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Creation of the Northern and Southern Lights Revealed

The intense burning heat of the Sun constantly showers the Earth with a downpour of free electrons and positive ions (called the solar wind). The Earth is protected from this in part by its magnetosphere, a region in space experiencing a strong magnetic field. Physicists speak of this region as having magnetic field "lines" so as to more easily explain its properties. These lines are used conceptually to represent the forces and energies that make up and interact with the magnetic fields; similar to how a topographical map is filled with lines whose inter-distances represent land mass height.

The magnetosphere stores energy from the solar wind and swells larger with increasing energy storage. As it swells outwards, the gap between the magnetic field lines (conceptually) lessens and soon a critical point is reached where the two lines reconnect. When this limit is surpassed, the charged particles are sent flying back towards Earth where they collide with atoms and molecules in the atmosphere creating beautiful light shows. The color of light created corresponds with the types of atoms excited; atomic oxygen can create green and red displays while molecular and ionic nitrogen produce colors in the low red to high blue/violet range.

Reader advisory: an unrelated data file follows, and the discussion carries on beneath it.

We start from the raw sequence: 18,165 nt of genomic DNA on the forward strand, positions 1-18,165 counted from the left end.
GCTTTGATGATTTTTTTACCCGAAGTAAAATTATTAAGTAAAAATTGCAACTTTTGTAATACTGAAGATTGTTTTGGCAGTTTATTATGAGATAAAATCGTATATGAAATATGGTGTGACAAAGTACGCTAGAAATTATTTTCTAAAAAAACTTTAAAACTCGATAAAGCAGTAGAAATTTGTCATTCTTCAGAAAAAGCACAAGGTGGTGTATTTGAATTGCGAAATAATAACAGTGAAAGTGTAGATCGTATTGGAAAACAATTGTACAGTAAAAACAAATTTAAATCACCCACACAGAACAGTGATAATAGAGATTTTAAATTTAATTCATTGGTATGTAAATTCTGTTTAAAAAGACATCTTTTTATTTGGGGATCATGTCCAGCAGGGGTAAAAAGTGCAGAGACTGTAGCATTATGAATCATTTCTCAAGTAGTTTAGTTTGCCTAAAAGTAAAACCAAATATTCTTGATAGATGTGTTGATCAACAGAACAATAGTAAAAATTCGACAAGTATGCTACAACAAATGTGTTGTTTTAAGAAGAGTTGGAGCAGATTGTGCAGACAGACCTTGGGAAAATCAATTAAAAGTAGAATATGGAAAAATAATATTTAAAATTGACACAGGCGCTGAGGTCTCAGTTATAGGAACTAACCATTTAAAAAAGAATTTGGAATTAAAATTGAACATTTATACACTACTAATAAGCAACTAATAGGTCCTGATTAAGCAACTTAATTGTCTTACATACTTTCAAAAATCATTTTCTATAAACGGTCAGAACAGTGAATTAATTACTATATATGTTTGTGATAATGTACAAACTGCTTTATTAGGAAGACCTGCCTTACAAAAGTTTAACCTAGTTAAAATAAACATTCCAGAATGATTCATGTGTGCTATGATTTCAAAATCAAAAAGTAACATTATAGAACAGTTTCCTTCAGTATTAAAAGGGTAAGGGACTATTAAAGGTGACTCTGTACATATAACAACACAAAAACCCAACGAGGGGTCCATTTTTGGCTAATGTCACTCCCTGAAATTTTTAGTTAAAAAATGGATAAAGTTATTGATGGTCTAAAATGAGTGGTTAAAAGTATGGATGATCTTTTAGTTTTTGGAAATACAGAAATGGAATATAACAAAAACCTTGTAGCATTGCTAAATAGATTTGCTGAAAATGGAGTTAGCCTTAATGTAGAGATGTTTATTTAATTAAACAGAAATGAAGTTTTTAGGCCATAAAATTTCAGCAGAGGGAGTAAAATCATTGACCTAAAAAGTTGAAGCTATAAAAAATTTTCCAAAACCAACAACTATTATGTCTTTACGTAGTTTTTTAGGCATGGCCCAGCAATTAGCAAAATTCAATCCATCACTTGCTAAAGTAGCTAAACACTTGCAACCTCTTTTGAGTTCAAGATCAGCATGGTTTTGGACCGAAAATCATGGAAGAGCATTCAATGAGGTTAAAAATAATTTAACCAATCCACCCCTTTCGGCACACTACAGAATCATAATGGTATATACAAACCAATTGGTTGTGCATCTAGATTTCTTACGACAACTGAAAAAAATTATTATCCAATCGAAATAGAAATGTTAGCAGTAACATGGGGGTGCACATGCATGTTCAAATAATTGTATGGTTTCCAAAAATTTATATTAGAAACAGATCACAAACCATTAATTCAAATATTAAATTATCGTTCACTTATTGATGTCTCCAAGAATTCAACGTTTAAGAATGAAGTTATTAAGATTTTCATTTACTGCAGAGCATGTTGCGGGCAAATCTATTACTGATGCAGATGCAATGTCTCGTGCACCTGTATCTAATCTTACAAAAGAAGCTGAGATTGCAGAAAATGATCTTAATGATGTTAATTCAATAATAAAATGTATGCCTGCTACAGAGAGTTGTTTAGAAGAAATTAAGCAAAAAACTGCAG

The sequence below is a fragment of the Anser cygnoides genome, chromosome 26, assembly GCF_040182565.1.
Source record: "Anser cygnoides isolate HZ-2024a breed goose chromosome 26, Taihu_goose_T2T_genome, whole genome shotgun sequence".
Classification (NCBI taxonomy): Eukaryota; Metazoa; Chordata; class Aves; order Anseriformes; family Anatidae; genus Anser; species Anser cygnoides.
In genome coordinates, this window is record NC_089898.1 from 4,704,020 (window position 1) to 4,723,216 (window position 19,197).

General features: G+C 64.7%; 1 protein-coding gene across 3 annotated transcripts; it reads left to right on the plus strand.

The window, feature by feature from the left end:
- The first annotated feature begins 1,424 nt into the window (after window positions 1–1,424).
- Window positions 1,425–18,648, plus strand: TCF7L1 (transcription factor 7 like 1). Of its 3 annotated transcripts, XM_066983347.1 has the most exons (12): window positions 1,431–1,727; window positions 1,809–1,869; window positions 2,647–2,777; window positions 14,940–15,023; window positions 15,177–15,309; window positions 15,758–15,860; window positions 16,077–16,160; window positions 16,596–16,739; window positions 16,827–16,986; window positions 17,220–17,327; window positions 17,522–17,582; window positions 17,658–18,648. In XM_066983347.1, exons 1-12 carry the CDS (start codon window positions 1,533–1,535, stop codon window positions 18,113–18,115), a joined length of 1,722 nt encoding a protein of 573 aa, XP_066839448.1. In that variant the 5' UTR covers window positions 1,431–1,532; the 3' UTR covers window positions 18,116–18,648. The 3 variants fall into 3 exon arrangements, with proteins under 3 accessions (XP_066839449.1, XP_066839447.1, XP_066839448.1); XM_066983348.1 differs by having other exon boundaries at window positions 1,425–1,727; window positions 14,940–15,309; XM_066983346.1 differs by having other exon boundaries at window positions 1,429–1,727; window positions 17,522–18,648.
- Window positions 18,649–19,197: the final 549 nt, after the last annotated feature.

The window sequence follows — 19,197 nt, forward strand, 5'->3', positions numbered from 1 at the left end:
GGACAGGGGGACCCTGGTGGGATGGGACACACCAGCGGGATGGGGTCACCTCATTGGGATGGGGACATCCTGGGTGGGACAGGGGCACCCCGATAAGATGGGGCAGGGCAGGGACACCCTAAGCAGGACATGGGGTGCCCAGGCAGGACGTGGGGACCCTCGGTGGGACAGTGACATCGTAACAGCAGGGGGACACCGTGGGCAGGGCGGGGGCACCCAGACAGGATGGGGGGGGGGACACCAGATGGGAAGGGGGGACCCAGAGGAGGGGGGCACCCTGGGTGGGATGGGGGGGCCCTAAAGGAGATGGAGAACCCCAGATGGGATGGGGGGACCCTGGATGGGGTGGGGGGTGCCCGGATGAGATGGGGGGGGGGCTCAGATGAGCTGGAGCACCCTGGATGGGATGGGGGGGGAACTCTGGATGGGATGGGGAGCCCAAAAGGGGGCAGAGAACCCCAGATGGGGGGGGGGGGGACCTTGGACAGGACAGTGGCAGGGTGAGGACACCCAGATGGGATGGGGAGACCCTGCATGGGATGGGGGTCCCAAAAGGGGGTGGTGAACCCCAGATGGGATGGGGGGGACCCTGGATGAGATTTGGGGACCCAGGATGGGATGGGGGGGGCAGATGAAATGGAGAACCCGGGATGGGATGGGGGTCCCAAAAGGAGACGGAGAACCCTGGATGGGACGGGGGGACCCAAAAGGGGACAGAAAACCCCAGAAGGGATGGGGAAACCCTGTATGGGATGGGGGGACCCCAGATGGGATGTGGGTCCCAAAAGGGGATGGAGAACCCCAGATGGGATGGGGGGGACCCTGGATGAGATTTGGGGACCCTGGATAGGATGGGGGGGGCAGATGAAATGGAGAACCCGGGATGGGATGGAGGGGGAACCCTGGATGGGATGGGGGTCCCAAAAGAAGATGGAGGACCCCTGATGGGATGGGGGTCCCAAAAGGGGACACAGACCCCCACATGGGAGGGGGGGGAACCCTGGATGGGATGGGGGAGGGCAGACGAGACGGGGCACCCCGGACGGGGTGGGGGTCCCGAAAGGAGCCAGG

On February 26, 2008 the 5 NASA THEMIS (Time History of Events and Macroscale Interactions during Substorms) satellites were aligned along the equator when an instance of Aurora Borealis began. While the satellites took measurements from space, 20 ground observatories recorded the Northern Lights along with the bombardment of particles into the atmosphere. These findings provide the first simultaneous space and ground measurements of substorm beginnings, showing magnetic reconnection as the cause.

See NASA's article here.

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